Resurgence of endangered species
The wetlands mainly attract waders, ducks and geese, but also a number of small birds, tempted by the abundance of insects and other feed. Keen ornithologists will note that several endangered species have made a comeback. Sanna’s example is the resurgent horned grebe, a species under threat that has now found suitable breeding grounds in the new wetlands.
“These shallow, fish-free wetlands appear to be a perfect match for the horned grebe. They rely on areas of water where competition for food is not too fierce and where the pike is not a threat to their young,” says Sanna.
As well as re-establishing biodiversity, the wetlands perform an important role as a natural water treatment plant, particularly on farmland. By slowing down the water flows into the lakes and sea, the wetlands act as biological water purifiers and nutrient traps, holding on to mineral nutrients and nitrogen in particuar. This helps to counter both eutrophication and dead zones.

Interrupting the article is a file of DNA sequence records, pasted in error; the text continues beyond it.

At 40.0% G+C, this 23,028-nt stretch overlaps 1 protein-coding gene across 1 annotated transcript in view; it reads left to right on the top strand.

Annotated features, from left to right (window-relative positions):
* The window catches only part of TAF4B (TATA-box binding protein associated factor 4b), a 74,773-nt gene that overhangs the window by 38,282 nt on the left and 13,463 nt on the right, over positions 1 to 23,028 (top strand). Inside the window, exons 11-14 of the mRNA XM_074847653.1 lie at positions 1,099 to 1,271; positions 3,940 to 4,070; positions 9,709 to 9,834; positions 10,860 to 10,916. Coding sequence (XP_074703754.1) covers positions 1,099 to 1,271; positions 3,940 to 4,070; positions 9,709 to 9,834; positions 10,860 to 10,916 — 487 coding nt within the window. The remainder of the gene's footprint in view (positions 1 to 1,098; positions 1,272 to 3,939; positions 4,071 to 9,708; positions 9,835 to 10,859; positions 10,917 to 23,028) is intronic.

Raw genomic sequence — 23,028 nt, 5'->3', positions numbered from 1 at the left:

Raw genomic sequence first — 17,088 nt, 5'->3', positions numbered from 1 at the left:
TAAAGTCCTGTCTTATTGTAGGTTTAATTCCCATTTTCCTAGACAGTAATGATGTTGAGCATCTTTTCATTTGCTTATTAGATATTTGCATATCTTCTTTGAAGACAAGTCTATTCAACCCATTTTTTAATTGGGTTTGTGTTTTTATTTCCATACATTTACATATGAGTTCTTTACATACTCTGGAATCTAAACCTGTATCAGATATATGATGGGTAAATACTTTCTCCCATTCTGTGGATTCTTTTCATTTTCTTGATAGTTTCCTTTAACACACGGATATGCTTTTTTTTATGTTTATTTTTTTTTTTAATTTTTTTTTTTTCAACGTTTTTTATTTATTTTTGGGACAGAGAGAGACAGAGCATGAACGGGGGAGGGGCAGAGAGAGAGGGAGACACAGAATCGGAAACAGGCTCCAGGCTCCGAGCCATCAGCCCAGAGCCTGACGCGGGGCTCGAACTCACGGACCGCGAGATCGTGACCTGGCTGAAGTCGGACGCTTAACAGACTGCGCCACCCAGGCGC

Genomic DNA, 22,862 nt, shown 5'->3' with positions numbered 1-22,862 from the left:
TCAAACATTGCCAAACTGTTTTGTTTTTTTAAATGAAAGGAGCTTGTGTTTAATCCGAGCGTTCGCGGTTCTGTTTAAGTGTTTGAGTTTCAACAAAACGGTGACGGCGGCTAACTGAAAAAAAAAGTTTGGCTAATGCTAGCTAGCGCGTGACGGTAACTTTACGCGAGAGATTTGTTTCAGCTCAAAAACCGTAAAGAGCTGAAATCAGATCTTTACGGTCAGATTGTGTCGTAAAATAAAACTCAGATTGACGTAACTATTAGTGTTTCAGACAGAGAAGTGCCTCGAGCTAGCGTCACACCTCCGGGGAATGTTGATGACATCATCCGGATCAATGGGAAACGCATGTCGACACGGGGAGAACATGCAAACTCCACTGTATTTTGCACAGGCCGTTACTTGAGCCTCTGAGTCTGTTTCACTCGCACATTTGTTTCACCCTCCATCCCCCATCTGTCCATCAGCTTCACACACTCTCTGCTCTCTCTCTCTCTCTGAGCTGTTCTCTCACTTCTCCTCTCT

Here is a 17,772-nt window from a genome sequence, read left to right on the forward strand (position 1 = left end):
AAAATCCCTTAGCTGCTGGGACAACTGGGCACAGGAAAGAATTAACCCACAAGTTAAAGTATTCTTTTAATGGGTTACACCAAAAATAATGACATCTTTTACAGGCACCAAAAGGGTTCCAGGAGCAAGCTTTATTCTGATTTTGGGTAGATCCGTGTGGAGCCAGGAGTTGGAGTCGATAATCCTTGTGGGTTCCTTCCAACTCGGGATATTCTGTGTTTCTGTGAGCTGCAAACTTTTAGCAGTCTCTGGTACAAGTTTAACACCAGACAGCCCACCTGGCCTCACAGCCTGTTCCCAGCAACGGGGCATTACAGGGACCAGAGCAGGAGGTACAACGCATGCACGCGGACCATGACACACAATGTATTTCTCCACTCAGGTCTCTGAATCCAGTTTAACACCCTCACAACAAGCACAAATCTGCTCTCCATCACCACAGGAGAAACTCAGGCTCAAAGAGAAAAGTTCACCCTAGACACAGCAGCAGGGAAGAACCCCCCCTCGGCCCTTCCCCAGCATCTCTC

Popular for recreation
Reinstatement of wetlands can also be said to have a social dimension, since they become popular destinations, particularly for birdwatchers, but also for other nature lovers. Although this is not the primary objective, Holmen Skog has selected a number of wetland areas where signing, birdwatching towers and other measures have been used to try to encourage visits. “Many of these areas are set in extremely beautiful surroundings. If they can provide the public with outdoor experiences and recreation, that’s a very good thing,” concludes Sanna Strömberg.
Biologist Sanna Strömberg at the reinstated wetland in Häradstorp outside Finspång. It has become a popular place for both birds and ornithologists, who have observed bird species such as the whooper swan, goldeneye, blackthroated diver, sea eagle and lapwing.